Underweight people at greater risk of tuberculosis
There appears to be an inverse correlation between body mass index (BMI) and the risk of tuberculosis, especially in the underweight population, a recent study has found.
Researchers conducted a large population-based cohort study including more than 10 million individuals, whose data were retrieved from the 2010–2017 database of the Korean National Health Insurance.
Over more than 70 million person-years of follow-up, 52,615 individuals developed active TB, resulting in an incidence rate of 0.75 per 1,000 person-years. Multivariable Cox regression analysis found an overall log-linear inverse correlation between BMI and the incidence of tuberculosis, particularly in the BMI range 15–30 kg/m2.
For instance, those with BMI <18.5 kg/m2 were more than twice as likely to contract tuberculosis than normal-weight participants (adjusted hazard ratio [HR], 2.08, 95 percent confidence interval [CI], 2.02–2.15). Meanwhile, the risk of tuberculosis was approximately halved in overweight (adjusted HR, 0.56, 95 percent CI, 0.55–0.58) and obese (adjusted HR, 0.40, 95 percent CI, 0.39–0.41) individuals.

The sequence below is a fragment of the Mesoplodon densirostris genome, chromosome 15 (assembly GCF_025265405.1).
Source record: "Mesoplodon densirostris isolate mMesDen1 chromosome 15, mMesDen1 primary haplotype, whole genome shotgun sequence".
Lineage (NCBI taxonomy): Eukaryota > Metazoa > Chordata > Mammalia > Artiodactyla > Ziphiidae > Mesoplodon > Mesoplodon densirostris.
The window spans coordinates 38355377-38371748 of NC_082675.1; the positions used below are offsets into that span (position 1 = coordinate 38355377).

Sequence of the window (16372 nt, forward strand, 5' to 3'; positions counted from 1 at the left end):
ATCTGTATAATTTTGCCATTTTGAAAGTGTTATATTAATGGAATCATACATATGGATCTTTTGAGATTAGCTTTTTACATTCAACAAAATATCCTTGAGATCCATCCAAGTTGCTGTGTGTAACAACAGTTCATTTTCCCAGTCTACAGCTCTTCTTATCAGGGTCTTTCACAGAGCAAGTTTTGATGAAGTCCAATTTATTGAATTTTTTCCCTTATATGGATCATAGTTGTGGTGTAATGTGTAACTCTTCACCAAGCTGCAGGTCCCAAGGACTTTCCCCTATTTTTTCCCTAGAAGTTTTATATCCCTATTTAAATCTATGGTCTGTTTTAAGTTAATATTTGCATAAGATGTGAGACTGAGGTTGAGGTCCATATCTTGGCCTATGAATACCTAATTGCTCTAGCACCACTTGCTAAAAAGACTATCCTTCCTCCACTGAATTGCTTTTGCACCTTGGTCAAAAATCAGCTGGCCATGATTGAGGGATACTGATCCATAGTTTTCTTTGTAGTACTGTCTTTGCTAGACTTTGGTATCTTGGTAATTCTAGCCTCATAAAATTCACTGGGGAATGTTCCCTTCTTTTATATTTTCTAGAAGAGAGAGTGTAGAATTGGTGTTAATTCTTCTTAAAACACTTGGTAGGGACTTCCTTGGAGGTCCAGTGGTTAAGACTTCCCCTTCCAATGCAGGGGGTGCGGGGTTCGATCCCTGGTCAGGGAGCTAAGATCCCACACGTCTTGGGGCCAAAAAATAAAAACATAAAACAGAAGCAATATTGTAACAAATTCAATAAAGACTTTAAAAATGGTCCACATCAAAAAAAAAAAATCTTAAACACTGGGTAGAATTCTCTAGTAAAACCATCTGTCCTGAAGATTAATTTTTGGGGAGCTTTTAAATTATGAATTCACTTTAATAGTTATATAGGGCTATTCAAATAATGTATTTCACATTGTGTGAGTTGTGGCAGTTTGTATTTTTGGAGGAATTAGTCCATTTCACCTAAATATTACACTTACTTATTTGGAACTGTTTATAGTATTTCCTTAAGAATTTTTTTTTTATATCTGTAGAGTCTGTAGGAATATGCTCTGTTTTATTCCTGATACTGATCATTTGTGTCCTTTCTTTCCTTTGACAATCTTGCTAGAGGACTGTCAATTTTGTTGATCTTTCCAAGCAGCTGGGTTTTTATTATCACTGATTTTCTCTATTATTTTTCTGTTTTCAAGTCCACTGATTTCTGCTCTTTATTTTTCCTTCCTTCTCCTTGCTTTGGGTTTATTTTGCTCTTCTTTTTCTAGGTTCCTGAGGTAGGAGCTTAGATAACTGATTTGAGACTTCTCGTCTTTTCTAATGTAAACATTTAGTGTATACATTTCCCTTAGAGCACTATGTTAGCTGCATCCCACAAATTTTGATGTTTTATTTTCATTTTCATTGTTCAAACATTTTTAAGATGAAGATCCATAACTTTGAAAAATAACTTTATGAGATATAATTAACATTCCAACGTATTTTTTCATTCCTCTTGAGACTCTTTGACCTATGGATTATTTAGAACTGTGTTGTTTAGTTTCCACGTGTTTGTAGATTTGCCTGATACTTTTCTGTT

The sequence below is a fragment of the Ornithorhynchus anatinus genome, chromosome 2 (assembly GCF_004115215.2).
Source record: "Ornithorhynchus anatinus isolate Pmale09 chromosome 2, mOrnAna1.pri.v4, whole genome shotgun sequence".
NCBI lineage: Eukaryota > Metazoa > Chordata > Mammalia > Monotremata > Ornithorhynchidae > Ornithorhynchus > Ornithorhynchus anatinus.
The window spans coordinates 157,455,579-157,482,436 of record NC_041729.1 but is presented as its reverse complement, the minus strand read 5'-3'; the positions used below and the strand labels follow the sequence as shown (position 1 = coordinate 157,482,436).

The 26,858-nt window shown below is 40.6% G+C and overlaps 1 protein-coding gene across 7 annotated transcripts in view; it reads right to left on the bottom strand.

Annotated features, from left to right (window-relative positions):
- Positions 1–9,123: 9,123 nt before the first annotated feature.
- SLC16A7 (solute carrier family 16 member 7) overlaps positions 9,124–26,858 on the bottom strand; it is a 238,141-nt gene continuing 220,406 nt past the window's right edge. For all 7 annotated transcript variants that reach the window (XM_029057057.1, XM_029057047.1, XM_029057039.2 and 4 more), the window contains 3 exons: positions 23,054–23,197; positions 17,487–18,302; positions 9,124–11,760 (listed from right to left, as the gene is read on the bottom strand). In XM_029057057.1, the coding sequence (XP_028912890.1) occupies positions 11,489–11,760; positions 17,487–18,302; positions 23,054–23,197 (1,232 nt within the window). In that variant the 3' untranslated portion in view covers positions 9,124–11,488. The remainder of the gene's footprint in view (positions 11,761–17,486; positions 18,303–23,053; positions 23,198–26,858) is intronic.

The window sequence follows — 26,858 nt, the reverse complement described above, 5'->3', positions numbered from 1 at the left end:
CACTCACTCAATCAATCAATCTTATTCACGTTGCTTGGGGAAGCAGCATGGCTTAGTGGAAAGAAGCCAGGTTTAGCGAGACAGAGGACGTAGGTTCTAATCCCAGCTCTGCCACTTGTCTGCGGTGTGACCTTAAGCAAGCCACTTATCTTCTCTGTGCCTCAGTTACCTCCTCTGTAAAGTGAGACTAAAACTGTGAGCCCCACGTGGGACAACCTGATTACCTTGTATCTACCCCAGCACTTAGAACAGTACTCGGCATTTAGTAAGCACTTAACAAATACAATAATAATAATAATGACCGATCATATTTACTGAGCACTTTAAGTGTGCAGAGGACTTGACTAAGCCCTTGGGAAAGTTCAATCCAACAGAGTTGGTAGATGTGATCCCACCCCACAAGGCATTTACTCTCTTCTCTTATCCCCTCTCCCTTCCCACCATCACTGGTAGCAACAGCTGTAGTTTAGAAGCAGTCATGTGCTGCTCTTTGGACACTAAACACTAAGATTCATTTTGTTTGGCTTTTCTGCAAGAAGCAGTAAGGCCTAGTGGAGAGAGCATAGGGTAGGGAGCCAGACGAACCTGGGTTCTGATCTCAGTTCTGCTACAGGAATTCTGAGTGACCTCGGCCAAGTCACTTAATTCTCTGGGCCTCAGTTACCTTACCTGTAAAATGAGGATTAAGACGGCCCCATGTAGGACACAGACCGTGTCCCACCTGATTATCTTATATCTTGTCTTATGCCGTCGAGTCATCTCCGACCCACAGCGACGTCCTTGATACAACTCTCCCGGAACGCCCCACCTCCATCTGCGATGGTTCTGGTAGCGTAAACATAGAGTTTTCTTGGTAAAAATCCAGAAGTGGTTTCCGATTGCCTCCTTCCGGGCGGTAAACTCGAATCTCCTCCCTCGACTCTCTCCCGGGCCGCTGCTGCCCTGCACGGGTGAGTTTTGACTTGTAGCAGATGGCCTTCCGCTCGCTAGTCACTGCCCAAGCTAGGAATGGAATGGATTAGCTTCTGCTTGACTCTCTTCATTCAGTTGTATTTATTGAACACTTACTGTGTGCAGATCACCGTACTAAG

Of note, the degree of thinness in the underweight population further aggravated tuberculosis risk. Mild thinness was associated with an adjusted HR of 1.98 (95 percent CI, 1.91–2.05), while risk estimates were much higher for those with moderate (adjusted HR, 2.50, 95 percent CI, 2.33–2.68) and severe (adjusted HR, 2.83, 95 percent CI, 2.55–3.15) thinness (ptrend<0.001).